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Indonesia President Joko Widodo. Source: Getty Images.
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  • Just days after becoming the first country outside of China to approve the Sinovac Biotech COVID-19 vaccine, Indonesia is preparing to rapidly roll out an ambitious immunisation effort
  • Indonesian President Joko Widodo is expected to receive the first vaccine later today
  • The plan will begin by administering the treatment to 1.3 million frontline health care workers
  • In total, the nation’s vaccine initiative hopes to immunise around 180 million people in the first year

Just days after becoming the first country outside of China to approve the Sinovac Biotech COVID-19 vaccine, Indonesia is preparing to rapidly roll out an ambitious immunisation effort.

According to Indonesia’s regulatory agency, Sinovac’s CoronaVac vaccine has been shown to be just 65 per cent effective in late-stage trials.  

Much like the Oxford-AstraZeneca vaccine, CoronaVac can be stored at fridge temperatures, making it ideal for developing nations where advanced storage facilities may not be widely available.

Indonesian President Joko Widodo is expected to receive the first vaccine later today. It will mark the start of the nation’s ambitious vaccine rollout, which hopes to immunise around 180 million people in a single year.    

However, concerns surrounding the vaccine’s efficacy are continuing to rise, as more countries such as Brazil and Turkey commence their own studies.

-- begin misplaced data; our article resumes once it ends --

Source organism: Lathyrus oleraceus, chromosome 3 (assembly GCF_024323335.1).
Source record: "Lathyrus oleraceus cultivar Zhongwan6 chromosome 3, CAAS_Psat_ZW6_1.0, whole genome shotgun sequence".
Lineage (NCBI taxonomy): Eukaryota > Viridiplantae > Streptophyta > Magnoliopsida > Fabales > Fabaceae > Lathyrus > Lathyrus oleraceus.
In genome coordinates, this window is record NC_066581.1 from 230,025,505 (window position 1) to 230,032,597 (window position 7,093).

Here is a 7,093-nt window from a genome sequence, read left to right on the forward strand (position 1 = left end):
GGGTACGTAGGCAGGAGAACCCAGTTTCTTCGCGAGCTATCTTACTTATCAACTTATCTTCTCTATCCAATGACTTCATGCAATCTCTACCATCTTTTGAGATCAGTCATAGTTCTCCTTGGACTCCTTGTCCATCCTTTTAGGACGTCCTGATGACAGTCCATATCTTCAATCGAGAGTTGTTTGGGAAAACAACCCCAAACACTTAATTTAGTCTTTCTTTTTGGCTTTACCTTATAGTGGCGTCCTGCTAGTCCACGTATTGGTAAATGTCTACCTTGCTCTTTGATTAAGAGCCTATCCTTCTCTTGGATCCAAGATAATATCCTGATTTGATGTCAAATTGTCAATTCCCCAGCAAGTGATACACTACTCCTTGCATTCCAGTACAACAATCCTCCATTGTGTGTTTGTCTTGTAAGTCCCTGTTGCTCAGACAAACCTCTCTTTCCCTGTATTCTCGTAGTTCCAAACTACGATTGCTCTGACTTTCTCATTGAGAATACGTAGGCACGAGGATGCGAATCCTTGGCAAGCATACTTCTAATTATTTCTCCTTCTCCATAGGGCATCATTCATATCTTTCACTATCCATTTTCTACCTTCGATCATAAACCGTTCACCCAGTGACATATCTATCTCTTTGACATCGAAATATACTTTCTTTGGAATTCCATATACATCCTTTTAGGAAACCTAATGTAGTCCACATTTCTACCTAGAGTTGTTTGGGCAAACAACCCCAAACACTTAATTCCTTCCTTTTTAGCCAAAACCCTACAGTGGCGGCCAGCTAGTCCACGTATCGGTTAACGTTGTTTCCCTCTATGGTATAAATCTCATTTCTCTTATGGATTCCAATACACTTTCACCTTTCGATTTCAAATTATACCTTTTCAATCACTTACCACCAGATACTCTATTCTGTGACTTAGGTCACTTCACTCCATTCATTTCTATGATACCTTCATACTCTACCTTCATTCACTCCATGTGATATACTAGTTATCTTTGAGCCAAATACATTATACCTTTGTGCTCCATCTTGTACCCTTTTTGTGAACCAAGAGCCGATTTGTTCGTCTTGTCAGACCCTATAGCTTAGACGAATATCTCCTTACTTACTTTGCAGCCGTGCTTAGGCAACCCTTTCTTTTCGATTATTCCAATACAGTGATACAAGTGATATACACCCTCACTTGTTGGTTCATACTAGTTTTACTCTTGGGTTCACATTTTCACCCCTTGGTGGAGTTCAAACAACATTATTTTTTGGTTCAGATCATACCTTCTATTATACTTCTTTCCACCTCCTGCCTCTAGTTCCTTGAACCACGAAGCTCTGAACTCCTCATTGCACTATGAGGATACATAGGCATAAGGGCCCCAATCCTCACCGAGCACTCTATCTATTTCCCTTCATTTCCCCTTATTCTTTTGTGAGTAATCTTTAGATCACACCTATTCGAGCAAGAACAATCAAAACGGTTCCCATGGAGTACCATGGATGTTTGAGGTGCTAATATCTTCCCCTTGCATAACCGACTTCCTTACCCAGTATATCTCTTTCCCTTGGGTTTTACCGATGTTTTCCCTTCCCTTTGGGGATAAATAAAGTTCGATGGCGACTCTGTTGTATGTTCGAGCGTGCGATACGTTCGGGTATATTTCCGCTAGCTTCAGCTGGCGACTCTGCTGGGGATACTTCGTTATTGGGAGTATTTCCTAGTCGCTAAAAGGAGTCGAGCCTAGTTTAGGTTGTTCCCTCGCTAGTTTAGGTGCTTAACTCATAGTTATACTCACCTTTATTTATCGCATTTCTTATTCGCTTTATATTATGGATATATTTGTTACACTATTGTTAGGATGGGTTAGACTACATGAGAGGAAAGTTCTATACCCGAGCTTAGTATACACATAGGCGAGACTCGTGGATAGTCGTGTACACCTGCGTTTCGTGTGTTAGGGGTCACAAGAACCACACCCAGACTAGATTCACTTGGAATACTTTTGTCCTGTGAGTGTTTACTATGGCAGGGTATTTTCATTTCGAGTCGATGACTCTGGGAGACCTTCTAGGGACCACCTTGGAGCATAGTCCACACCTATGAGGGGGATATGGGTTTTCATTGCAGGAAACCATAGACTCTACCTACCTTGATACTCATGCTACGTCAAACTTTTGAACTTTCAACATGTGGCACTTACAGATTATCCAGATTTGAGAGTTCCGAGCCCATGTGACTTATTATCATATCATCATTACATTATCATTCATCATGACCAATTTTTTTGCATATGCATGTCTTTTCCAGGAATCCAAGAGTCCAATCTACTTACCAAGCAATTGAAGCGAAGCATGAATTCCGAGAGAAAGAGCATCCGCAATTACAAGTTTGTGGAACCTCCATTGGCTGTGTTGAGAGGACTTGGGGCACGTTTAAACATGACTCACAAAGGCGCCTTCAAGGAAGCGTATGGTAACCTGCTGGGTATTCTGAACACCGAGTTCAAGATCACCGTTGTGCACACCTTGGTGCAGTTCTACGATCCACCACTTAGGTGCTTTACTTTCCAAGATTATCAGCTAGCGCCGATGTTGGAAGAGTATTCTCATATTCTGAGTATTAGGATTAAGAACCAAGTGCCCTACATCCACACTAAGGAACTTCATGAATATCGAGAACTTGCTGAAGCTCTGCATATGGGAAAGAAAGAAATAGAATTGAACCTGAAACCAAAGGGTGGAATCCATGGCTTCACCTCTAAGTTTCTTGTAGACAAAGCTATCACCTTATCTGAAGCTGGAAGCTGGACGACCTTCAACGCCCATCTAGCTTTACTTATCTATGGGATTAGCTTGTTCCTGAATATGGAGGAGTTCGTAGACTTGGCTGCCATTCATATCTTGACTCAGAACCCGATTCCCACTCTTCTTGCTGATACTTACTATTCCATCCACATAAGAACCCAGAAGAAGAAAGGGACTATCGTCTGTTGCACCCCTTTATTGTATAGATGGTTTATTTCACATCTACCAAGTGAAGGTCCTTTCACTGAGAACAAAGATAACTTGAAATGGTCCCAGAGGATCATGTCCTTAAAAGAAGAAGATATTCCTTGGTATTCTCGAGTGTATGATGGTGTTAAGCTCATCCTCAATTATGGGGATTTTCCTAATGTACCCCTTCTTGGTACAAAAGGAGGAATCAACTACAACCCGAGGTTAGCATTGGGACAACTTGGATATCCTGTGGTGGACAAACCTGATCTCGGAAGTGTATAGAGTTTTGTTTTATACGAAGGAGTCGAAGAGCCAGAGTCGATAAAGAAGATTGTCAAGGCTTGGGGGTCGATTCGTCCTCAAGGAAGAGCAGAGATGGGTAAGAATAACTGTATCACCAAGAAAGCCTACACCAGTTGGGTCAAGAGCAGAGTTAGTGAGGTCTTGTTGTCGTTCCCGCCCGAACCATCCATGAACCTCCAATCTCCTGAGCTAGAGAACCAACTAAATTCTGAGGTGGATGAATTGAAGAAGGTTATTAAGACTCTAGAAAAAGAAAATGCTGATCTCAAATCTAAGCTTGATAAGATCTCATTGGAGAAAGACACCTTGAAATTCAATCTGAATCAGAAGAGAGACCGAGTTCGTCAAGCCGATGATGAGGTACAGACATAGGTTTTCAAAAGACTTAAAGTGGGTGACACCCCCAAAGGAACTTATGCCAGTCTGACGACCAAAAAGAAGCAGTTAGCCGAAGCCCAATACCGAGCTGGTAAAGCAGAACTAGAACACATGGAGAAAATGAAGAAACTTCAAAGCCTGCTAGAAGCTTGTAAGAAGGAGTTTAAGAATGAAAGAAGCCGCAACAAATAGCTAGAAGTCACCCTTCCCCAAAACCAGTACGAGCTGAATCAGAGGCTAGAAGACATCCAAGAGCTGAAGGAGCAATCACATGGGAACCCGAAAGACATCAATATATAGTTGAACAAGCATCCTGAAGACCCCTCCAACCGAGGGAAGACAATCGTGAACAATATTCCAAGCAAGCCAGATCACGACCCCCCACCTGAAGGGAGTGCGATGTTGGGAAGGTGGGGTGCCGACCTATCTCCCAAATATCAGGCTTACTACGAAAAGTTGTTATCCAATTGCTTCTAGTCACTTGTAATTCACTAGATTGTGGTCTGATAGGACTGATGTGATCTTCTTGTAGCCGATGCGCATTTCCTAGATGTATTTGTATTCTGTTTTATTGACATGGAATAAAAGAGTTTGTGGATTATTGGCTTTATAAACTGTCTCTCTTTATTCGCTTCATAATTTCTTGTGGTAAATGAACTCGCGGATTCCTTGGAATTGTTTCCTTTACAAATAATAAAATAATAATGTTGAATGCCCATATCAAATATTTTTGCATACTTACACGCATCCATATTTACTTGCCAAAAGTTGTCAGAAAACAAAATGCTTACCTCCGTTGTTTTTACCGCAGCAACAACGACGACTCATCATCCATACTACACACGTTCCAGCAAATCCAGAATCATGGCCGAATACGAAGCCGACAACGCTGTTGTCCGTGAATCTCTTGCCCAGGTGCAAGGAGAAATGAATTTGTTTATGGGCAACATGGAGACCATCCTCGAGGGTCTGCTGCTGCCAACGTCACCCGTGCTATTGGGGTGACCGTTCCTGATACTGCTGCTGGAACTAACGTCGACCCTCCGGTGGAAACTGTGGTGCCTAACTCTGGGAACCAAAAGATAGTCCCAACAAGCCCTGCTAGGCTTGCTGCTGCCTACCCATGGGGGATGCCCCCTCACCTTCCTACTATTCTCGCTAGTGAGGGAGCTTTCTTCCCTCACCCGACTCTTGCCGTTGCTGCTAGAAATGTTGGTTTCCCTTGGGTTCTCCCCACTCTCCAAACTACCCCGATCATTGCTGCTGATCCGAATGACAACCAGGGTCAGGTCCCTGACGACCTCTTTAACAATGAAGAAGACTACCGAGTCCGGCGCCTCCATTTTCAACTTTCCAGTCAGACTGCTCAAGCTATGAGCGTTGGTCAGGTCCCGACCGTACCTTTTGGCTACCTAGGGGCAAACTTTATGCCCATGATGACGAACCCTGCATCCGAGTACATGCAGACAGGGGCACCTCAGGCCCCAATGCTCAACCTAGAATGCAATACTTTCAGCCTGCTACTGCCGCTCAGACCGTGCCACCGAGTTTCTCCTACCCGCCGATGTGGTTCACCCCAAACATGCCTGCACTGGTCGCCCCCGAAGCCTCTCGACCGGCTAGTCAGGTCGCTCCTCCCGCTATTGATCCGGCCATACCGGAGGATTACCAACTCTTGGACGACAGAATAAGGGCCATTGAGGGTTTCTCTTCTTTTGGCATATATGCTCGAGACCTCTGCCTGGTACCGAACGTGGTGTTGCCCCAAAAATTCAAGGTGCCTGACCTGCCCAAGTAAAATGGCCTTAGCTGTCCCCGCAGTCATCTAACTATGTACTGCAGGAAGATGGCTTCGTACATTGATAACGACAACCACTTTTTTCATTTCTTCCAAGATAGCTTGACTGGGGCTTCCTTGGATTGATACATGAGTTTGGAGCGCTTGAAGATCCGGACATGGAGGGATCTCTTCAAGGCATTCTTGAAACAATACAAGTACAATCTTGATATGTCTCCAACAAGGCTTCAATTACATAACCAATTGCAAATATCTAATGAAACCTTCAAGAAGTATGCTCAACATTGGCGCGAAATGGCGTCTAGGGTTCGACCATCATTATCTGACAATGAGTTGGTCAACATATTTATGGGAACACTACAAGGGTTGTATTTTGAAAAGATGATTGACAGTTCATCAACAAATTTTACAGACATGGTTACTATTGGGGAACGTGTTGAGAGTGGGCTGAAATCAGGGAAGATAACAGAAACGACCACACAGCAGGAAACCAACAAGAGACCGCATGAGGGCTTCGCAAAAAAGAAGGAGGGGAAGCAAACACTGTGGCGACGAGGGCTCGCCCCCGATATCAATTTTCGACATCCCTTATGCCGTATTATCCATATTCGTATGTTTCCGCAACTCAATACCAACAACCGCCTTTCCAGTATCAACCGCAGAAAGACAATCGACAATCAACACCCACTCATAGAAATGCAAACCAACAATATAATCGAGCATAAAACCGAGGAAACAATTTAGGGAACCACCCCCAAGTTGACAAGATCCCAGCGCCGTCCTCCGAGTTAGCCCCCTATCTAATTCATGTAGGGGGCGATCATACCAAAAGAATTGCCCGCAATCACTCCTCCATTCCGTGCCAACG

These studies have thus far shown widely differing results, with Brazil’s trial of 13,000 participants recording just 60 per cent effectiveness, while Turkey’s 1,300-person trial boasted upwards of 90 per cent.  

According to Penny Lukito, head of Indonesia’s food and drug regulator, the studies from Brazil and Turkey were taken into account during the approval process.

“Let’s support the COVID-19 vaccination program, because the success of COVID-19 handling belongs to us as a nation,” she added.

The plan will begin by administering the treatment to 1.3 million frontline health care workers, which are currently labouring under ever-increasing new daily cases of the virus. Indonesia is currently posting around 9,000 new cases each day, making it the worst-affected country in Southeast Asia.

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